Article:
Editor’s Note: This is the second in a three-part series examining the history of wildfires in the Rocky Mountains, what threats lay ahead and how other areas manage the urban/wildland interface.
If the Waldo Canyon fire caught local residents by surprise, it’s not because they weren’t warned, but because they weren’t paying attention.
In 2011, Colorado Springs updated a 2001 wildfire mitigation plan with the “community wildfire protection plan,” which listed 63 neighborhoods as being wholly or partially in the “wildland-urban interface” area.
Wildfire risk assessment maps graphically displayed endangered neighborhoods in different areas of town.
Significantly, no part of Mountain Shadows was placed in the “extreme” risk category. Much of it, including neighborhoods that were virtually destroyed in the fire, was categorized as “moderate” to “high.”
By contrast, Cedar Heights and the neighborhoods below Gold Camp Road were rated “extreme” and “very high.” Much of Broadmoor Bluffs was similarly rated.
At least seven other red flags about fire danger have been issued in the past 17 years.
1995: Colorado State Forest Service prepared the Wildfire Hazard Mitigation Plan, which recommended that local jurisdictions prepare similar plans.
1997: Colorado Springs Fire Department initiated a strategy to “develop and implement a vegetation management plan for the wildland-urban interface areas to reduce the risk of fires spreading quickly.”
1999: Tri-Data Corp.’s study of CSFD identified the need to address the risk of wildfire to Colorado Springs.
2001: The city completed its first wildfire mitigation plan.
2007: The annual “State of the Rockies” report, published by Colorado College, rated El Paso County as the 10th most likely site for a catastrophic wildfire in the eight states of the Mountain West. No other Colorado location made the list.
2008: El Paso County’s pre-disaster mitigation plan was similarly pessimistic. Designating fire in the national forest as the single greatest threat to county residents, the plan’s authors pulled no punches.
“With relative humidity generally in the single digits, mountainous terrain, high pine beetle kill and fuel loading, it is not ‘if’ but ‘when’ a catastrophic fire ignites in the western part of the County, in the WUI where more than 36,000 houses are located.”
2010: In a Colorado State Forest Service report, exasperated fire managers noted that mitigation efforts are massively underfunded.
“One of the most significant challenges Colorado faces,” the report said, “is the cost to implement fire mitigation projects on a landscape scale. For example, a 2006 report by the Front Range Roundtable indicates that it would cost approximately $6 billion, excluding overhead and planning costs, to treat roughly 800,000 acres in lower mountain ponderosa pine forests on the Front Range where human lives, communities, natural resources, and other values are most at risk from wildfire.”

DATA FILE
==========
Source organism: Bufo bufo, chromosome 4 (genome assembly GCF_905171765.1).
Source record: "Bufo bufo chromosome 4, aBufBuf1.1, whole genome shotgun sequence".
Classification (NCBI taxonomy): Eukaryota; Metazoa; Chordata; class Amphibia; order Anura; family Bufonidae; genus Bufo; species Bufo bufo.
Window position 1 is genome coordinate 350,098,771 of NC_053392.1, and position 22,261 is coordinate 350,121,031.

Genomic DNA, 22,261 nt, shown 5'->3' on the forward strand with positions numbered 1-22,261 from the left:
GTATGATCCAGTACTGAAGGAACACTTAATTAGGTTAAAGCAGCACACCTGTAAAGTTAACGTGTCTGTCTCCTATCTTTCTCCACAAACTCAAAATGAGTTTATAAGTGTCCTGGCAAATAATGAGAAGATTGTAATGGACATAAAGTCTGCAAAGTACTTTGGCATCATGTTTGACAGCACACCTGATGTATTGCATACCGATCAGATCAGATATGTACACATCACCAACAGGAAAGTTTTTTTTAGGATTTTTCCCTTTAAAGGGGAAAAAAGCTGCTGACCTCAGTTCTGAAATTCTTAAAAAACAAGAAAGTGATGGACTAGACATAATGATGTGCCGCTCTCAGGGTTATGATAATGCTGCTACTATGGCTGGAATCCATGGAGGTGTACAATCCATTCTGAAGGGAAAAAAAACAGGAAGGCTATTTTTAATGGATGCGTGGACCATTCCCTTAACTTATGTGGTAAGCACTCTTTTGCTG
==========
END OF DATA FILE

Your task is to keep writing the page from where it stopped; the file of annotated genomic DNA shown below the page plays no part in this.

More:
For homeowners in the forested hillsides, it’s tempting to believe that Waldo Canyon was the Big One.
“This was a freak,” said Becky Gloriod, a prominent local real estate broker who has represented scores of buyers and sellers in forested neighborhoods. “This was the worst fire in our history. We can’t just live in fear.”
Developer Steve Schuck echoed her feelings.
“You can’t develop for the 100-year event,” he said. “You can’t develop for extremes — if you did, I-25 would be 20 lanes wide, because sometimes it fills up for a couple of hours a day.”
But forest fires aren’t unusual, once-in-a-lifetime events — not in the Rocky Mountains.
Jeri Marr, forest supervisor for the Pike and San Isabel National Forests and the Cimarron and Comanche National Grasslands, says the forests she supervises caught fire 40 times this year alone, while the grasslands had two fires.
“It’s the forest,” she said. “It’s built to burn — and we’ll be ready when it does. That’s really all we can do.”
Anyone who wants to fully protect property should stay away from the forested slopes of the mountains, says Tom Huber, geologist and professor of environmental science at the University of Colorado at Colorado Springs.
“That’s the only way to totally prevent property loss from forest fires,” he said. “Don’t build there. The forests in the Rocky Mountains will burn. They’re designed to burn and to renew themselves.”
And even though the Waldo Canyon fire no longer smolders in the hillsides above Colorado Springs, the danger from fires will never go away.
“It’s still fire season,” Huber said. “It could happen again; there could still be another fire in the mountains. It could be this year, it could be next. There’s still a huge risk to property — Pikes Peak and Cheyenne Mountain have years of unburned fuel, just waiting.”